VIRGINIA BEACH, Va. (WVEC) -- The name of a murdered woman who was abducted from a local Navy base could live on in federal legislation.
If a proposal drafted in Washington becomes law, people across the country will know the term "Ashanti Alert," named for Ashanti Billie. The warning would be sent out by law enforcement when an adult is missing and endangered.
When Billie disappeared last September, there was no widespread alert -- no emergency tones sent to people's phones, no billboards letting people know to look for her -- the way there might be if a child or senior citizen is missing. That's because at 19 years old, Billie was too old for an AMBER Alert to be issued and too young for a Silver Alert.
“Until this incident happened to us, we thought there was something in place that just never got engaged,” said Billie's father, Meltony.
He and his wife, Brandy, are backing the federal legislation that would create the "Ashanti Alert." They don't know if that type of warning ultimately would have saved their daughter's life. Their hope, however, is that it could prevent other parents from experiencing a loss similar to theirs.
“We want people to know that everybody's helping you look for that missing someone,” said Meltony.
“That you're not alone, that you're not alone in your search,” Brandy added.
Republican Congressman Scott Taylor from Virginia Beach is sponsoring the bipartisan effort.
“When I sat down with Ashanti Billie's family, in my gut I knew that they were going to get some bad news,” Taylor remembered.
The bill will create a national communications network within the Department of Justice to initiate and facilitate alerts for missing adults. The law enforcement agency (or agencies) investigating the case ultimately would decide whether to send an alert.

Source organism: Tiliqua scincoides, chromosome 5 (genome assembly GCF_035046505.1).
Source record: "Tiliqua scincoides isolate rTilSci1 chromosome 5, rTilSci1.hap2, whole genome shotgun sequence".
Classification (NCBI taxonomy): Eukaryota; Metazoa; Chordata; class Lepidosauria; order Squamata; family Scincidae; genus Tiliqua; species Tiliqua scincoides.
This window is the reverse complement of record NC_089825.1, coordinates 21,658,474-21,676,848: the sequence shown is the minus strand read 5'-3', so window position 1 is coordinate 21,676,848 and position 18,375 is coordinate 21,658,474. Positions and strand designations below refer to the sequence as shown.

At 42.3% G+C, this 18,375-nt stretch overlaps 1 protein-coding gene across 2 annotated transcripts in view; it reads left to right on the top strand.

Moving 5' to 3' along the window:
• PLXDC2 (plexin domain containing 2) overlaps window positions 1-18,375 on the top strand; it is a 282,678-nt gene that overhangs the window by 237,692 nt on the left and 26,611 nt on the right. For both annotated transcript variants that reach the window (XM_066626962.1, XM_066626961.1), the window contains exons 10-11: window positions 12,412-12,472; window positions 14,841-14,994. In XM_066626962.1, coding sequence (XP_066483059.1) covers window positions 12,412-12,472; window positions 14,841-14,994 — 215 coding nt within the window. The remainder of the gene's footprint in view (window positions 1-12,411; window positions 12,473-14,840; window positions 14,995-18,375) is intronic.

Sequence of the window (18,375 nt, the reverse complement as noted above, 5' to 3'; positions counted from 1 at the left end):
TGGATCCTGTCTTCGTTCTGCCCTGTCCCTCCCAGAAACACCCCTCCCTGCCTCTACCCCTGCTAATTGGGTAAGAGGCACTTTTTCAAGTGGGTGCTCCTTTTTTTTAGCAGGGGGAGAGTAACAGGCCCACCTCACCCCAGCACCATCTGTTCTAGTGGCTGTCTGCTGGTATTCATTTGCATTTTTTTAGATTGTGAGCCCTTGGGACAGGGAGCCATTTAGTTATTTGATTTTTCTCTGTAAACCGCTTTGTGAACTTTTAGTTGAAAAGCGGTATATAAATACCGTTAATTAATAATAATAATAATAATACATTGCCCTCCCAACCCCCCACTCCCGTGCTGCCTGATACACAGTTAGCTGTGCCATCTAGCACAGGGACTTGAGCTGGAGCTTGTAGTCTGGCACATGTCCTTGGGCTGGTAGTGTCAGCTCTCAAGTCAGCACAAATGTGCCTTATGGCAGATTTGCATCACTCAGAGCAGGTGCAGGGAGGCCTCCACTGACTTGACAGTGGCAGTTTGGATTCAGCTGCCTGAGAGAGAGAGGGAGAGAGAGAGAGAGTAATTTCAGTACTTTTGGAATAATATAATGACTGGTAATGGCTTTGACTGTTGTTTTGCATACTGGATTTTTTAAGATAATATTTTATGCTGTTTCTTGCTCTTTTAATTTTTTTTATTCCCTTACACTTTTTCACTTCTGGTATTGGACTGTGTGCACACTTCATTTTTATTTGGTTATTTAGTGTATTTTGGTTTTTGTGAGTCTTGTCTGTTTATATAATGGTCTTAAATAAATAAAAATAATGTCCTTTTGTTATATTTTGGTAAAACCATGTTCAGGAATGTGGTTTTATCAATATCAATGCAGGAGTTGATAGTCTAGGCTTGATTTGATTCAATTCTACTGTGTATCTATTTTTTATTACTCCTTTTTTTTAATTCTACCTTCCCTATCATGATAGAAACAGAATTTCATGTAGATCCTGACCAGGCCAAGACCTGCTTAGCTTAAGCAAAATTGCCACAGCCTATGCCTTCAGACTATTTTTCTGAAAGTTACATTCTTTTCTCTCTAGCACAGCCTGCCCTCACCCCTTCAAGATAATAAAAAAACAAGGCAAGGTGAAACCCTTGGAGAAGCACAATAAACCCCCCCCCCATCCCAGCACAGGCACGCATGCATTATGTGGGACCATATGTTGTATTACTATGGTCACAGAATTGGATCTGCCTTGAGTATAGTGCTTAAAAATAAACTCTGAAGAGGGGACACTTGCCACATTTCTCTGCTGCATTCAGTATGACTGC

Alerts would be limited to the areas where a missing person reasonably could be and would operate along with the AMBER Alert Network
“Every second counts when something like this happens,” Taylor told 13News Now. “So, it's important for every tool to be brought to bear.”
The system would be voluntary for states and localities. The legislation differs from a bill proposed on the state level.
“When you look at the Ashanti case, for example, when she was abducted here in Virginia but ultimately found in North Carolina,” Taylor said. “So, you have things across state lines, so it's important to have something that goes nationally.”
The Billies believe their daughter would be proud of their efforts to push for change.
“This is a way that she can continue to help everyone else,” Brandy said. “Even though she's no longer here, she's still helping people. And for us, that's the most important thing. Her name will live on always.”
An appropriation of $500,000 goes along with the bill.
Taylor has House bill sponsors on both sides of the aisle. He hopes to have the same for a Senate version of the legislation.